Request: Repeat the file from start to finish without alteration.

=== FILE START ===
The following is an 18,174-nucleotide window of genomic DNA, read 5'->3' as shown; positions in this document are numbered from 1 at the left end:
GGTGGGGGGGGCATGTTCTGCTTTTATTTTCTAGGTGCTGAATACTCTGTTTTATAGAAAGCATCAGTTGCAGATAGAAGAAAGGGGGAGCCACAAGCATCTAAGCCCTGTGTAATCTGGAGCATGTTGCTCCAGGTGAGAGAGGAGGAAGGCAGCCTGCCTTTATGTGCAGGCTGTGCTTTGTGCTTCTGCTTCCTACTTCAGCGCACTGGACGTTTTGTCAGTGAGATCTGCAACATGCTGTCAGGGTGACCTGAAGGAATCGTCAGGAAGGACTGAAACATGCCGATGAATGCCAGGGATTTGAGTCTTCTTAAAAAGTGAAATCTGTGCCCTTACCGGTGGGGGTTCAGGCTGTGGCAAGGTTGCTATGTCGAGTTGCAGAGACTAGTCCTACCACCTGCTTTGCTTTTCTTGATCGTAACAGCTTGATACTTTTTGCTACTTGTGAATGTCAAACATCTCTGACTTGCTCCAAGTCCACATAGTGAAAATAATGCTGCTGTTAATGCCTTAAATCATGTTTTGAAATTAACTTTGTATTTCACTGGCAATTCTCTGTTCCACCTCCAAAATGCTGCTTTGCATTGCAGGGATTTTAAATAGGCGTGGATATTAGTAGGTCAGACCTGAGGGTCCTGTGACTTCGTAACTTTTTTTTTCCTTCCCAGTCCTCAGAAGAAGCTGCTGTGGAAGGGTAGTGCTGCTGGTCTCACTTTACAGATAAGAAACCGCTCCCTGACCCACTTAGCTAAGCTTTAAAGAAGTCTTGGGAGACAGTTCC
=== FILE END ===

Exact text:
The following is an 18,174-nucleotide window of genomic DNA, read 5'->3' as shown; positions in this document are numbered from 1 at the left end:
GGTGGGGGGGGCATGTTCTGCTTTTATTTTCTAGGTGCTGAATACTCTGTTTTATAGAAAGCATCAGTTGCAGATAGAAGAAAGGGGGAGCCACAAGCATCTAAGCCCTGTGTAATCTGGAGCATGTTGCTCCAGGTGAGAGAGGAGGAAGGCAGCCTGCCTTTATGTGCAGGCTGTGCTTTGTGCTTCTGCTTCCTACTTCAGCGCACTGGACGTTTTGTCAGTGAGATCTGCAACATGCTGTCAGGGTGACCTGAAGGAATCGTCAGGAAGGACTGAAACATGCCGATGAATGCCAGGGATTTGAGTCTTCTTAAAAAGTGAAATCTGTGCCCTTACCGGTGGGGGTTCAGGCTGTGGCAAGGTTGCTATGTCGAGTTGCAGAGACTAGTCCTACCACCTGCTTTGCTTTTCTTGATCGTAACAGCTTGATACTTTTTGCTACTTGTGAATGTCAAACATCTCTGACTTGCTCCAAGTCCACATAGTGAAAATAATGCTGCTGTTAATGCCTTAAATCATGTTTTGAAATTAACTTTGTATTTCACTGGCAATTCTCTGTTCCACCTCCAAAATGCTGCTTTGCATTGCAGGGATTTTAAATAGGCGTGGATATTAGTAGGTCAGACCTGAGGGTCCTGTGACTTCGTAACTTTTTTTTTCCTTCCCAGTCCTCAGAAGAAGCTGCTGTGGAAGGGTAGTGCTGCTGGTCTCACTTTACAGATAAGAAACCGCTCCCTGACCCACTTAGCTAAGCTTTAAAGAAGTCTTGGGAGACAGTTCC